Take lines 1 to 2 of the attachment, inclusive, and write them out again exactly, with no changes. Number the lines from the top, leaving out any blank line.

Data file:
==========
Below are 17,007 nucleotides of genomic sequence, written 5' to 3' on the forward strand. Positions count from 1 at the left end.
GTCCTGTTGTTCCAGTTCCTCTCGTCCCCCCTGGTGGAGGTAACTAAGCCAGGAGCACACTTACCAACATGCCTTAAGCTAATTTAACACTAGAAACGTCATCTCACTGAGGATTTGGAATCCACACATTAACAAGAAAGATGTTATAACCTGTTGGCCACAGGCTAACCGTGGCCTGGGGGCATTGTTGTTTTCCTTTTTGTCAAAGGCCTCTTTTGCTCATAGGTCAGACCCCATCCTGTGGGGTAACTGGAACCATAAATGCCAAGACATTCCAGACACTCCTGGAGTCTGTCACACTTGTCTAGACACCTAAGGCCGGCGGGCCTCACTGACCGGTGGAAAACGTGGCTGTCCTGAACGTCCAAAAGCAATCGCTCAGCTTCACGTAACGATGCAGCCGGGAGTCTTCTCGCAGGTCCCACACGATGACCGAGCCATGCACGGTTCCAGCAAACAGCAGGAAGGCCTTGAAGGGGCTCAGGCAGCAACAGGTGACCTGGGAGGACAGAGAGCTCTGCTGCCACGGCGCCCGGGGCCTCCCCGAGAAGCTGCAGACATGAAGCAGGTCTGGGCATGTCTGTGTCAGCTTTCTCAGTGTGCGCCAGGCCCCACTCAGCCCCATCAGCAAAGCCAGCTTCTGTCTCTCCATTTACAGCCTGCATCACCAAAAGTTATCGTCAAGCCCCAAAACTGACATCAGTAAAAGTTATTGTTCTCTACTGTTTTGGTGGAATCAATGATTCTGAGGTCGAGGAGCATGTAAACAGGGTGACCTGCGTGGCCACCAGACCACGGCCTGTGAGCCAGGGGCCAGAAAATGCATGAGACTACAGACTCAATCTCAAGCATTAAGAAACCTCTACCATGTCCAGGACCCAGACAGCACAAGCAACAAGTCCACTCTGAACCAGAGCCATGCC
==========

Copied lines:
Below are 17,007 nucleotides of genomic sequence, written 5' to 3' on the forward strand. Positions count from 1 at the left end.
GTCCTGTTGTTCCAGTTCCTCTCGTCCCCCCTGGTGGAGGTAACTAAGCCAGGAGCACACTTACCAACATGCCTTAAGCTAATTTAACACTAGAAACGTCATCTCACTGAGGATTTGGAATCCACACATTAACAAGAAAGATGTTATAACCTGTTGGCCACAGGCTAACCGTGGCCTGGGGGCATTGTTGTTTTCCTTTTTGTCAAAGGCCTCTTTTGCTCATAGGTCAGACCCCATCCTGTGGGGTAACTGGAACCATAAATGCCAAGACATTCCAGACACTCCTGGAGTCTGTCACACTTGTCTAGACACCTAAGGCCGGCGGGCCTCACTGACCGGTGGAAAACGTGGCTGTCCTGAACGTCCAAAAGCAATCGCTCAGCTTCACGTAACGATGCAGCCGGGAGTCTTCTCGCAGGTCCCACACGATGACCGAGCCATGCACGGTTCCAGCAAACAGCAGGAAGGCCTTGAAGGGGCTCAGGCAGCAACAGGTGACCTGGGAGGACAGAGAGCTCTGCTGCCACGGCGCCCGGGGCCTCCCCGAGAAGCTGCAGACATGAAGCAGGTCTGGGCATGTCTGTGTCAGCTTTCTCAGTGTGCGCCAGGCCCCACTCAGCCCCATCAGCAAAGCCAGCTTCTGTCTCTCCATTTACAGCCTGCATCACCAAAAGTTATCGTCAAGCCCCAAAACTGACATCAGTAAAAGTTATTGTTCTCTACTGTTTTGGTGGAATCAATGATTCTGAGGTCGAGGAGCATGTAAACAGGGTGACCTGCGTGGCCACCAGACCACGGCCTGTGAGCCAGGGGCCAGAAAATGCATGAGACTACAGACTCAATCTCAAGCATTAAGAAACCTCTACCATGTCCAGGACCCAGACAGCACAAGCAACAAGTCCACTCTGAACCAGAGCCATGCC